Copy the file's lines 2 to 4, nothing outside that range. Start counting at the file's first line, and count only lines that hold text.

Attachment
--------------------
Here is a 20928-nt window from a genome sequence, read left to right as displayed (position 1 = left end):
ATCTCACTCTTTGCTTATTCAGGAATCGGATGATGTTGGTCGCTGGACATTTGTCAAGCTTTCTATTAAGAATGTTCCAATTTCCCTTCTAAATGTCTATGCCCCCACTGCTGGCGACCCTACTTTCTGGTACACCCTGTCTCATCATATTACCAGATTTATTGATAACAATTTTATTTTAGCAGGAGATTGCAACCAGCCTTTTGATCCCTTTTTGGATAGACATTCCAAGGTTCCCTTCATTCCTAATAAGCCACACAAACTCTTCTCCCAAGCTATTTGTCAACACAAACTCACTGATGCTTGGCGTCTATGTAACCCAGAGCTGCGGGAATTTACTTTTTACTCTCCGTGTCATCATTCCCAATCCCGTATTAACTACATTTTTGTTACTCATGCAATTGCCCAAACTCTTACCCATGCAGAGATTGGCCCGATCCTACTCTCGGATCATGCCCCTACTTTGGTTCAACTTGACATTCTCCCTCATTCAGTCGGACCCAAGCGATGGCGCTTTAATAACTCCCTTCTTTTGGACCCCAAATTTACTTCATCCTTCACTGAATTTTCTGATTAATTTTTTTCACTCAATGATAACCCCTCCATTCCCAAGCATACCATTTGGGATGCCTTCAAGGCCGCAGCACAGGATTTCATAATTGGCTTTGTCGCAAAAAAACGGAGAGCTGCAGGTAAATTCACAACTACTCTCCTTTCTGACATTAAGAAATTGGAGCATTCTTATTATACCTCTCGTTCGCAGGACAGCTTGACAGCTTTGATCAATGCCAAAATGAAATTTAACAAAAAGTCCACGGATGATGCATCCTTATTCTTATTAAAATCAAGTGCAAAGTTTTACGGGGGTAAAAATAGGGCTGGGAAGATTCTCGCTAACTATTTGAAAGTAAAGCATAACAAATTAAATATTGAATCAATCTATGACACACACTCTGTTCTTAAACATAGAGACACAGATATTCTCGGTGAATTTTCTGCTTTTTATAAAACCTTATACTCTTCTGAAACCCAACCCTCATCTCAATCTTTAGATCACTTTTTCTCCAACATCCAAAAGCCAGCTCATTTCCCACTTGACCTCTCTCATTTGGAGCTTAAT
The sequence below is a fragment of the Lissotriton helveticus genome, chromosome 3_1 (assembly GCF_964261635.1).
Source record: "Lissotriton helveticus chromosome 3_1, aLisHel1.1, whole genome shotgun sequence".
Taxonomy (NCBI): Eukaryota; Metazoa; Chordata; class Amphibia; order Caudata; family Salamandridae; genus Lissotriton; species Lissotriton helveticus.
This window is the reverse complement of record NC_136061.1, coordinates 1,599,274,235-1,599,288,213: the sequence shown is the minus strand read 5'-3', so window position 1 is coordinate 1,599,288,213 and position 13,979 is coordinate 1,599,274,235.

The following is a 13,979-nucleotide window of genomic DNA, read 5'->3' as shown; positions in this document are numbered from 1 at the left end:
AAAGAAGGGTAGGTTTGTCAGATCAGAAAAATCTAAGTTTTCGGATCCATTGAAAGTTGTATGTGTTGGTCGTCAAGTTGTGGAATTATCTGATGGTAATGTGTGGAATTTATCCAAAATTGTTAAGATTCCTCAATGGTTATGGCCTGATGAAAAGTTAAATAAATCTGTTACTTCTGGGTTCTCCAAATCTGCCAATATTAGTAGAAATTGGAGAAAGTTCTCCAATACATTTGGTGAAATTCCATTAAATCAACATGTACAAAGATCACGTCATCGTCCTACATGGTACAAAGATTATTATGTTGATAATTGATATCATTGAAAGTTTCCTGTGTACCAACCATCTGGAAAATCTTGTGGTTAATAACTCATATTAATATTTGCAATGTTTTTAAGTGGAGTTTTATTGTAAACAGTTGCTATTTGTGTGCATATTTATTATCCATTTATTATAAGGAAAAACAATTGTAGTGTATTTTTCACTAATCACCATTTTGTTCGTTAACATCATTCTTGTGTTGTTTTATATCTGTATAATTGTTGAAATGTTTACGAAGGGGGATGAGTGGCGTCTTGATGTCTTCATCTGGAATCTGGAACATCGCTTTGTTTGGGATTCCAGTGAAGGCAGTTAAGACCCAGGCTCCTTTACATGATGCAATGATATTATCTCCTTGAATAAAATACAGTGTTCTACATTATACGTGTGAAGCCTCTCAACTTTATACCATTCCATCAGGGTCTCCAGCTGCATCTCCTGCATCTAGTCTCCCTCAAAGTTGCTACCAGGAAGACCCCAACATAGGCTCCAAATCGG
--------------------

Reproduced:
ATCTCACTCTTTGCTTATTCAGGAATCGGATGATGTTGGTCGCTGGACATTTGTCAAGCTTTCTATTAAGAATGTTCCAATTTCCCTTCTAAATGTCTATGCCCCCACTGCTGGCGACCCTACTTTCTGGTACACCCTGTCTCATCATATTACCAGATTTATTGATAACAATTTTATTTTAGCAGGAGATTGCAACCAGCCTTTTGATCCCTTTTTGGATAGACATTCCAAGGTTCCCTTCATTCCTAATAAGCCACACAAACTCTTCTCCCAAGCTATTTGTCAACACAAACTCACTGATGCTTGGCGTCTATGTAACCCAGAGCTGCGGGAATTTACTTTTTACTCTCCGTGTCATCATTCCCAATCCCGTATTAACTACATTTTTGTTACTCATGCAATTGCCCAAACTCTTACCCATGCAGAGATTGGCCCGATCCTACTCTCGGATCATGCCCCTACTTTGGTTCAACTTGACATTCTCCCTCATTCAGTCGGACCCAAGCGATGGCGCTTTAATAACTCCCTTCTTTTGGACCCCAAATTTACTTCATCCTTCACTGAATTTTCTGATTAATTTTTTTCACTCAATGATAACCCCTCCATTCCCAAGCATACCATTTGGGATGCCTTCAAGGCCGCAGCACAGGATTTCATAATTGGCTTTGTCGCAAAAAAACGGAGAGCTGCAGGTAAATTCACAACTACTCTCCTTTCTGACATTAAGAAATTGGAGCATTCTTATTATACCTCTCGTTCGCAGGACAGCTTGACAGCTTTGATCAATGCCAAAATGAAATTTAACAAAAAGTCCACGGATGATGCATCCTTATTCTTATTAAAATCAAGTGCAAAGTTTTACGGGGGTAAAAATAGGGCTGGGAAGATTCTCGCTAACTATTTGAAAGTAAAGCATAACAAATTAAATATTGAATCAATCTATGACACACACTCTGTTCTTAAACATAGAGACACAGATATTCTCGGTGAATTTTCTGCTTTTTATAAAACCTTATACTCTTCTGAAACCCAACCCTCATCTCAATCTTTAGATCACTTTTTCTCCAACATCCAAAAGCCAGCTCATTTCCCACTTGACCTCTCTCATTTGGAGCTTAAT
The sequence below is a fragment of the Lissotriton helveticus genome, chromosome 3_1 (assembly GCF_964261635.1).
Source record: "Lissotriton helveticus chromosome 3_1, aLisHel1.1, whole genome shotgun sequence".